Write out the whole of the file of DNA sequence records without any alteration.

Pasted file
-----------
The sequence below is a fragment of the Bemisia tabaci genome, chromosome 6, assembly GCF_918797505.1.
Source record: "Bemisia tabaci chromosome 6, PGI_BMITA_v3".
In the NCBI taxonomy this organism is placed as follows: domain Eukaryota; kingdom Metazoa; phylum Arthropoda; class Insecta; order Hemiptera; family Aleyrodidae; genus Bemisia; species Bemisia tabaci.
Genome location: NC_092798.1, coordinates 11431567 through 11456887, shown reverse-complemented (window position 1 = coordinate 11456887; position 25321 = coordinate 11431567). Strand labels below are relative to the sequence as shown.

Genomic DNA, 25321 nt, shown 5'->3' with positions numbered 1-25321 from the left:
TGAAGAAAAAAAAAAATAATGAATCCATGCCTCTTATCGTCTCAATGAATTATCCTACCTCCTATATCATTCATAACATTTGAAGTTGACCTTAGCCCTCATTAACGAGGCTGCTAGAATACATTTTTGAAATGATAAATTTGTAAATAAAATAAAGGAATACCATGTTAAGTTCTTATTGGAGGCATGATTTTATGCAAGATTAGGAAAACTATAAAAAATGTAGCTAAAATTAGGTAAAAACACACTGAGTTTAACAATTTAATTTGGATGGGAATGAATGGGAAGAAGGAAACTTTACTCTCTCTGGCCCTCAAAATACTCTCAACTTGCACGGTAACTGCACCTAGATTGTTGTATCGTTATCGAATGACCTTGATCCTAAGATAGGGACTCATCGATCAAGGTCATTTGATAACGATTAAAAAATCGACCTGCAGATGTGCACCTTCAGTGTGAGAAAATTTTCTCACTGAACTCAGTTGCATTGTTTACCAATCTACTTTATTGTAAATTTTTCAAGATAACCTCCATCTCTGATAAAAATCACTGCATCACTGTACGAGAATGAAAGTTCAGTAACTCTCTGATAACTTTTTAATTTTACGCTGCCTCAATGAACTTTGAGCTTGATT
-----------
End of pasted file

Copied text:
The sequence below is a fragment of the Bemisia tabaci genome, chromosome 6, assembly GCF_918797505.1.
Source record: "Bemisia tabaci chromosome 6, PGI_BMITA_v3".
In the NCBI taxonomy this organism is placed as follows: domain Eukaryota; kingdom Metazoa; phylum Arthropoda; class Insecta; order Hemiptera; family Aleyrodidae; genus Bemisia; species Bemisia tabaci.
Genome location: NC_092798.1, coordinates 11431567 through 11456887, shown reverse-complemented (window position 1 = coordinate 11456887; position 25321 = coordinate 11431567). Strand labels below are relative to the sequence as shown.

Genomic DNA, 25321 nt, shown 5'->3' with positions numbered 1-25321 from the left:
TGAAGAAAAAAAAAAATAATGAATCCATGCCTCTTATCGTCTCAATGAATTATCCTACCTCCTATATCATTCATAACATTTGAAGTTGACCTTAGCCCTCATTAACGAGGCTGCTAGAATACATTTTTGAAATGATAAATTTGTAAATAAAATAAAGGAATACCATGTTAAGTTCTTATTGGAGGCATGATTTTATGCAAGATTAGGAAAACTATAAAAAATGTAGCTAAAATTAGGTAAAAACACACTGAGTTTAACAATTTAATTTGGATGGGAATGAATGGGAAGAAGGAAACTTTACTCTCTCTGGCCCTCAAAATACTCTCAACTTGCACGGTAACTGCACCTAGATTGTTGTATCGTTATCGAATGACCTTGATCCTAAGATAGGGACTCATCGATCAAGGTCATTTGATAACGATTAAAAAATCGACCTGCAGATGTGCACCTTCAGTGTGAGAAAATTTTCTCACTGAACTCAGTTGCATTGTTTACCAATCTACTTTATTGTAAATTTTTCAAGATAACCTCCATCTCTGATAAAAATCACTGCATCACTGTACGAGAATGAAAGTTCAGTAACTCTCTGATAACTTTTTAATTTTACGCTGCCTCAATGAACTTTGAGCTTGATT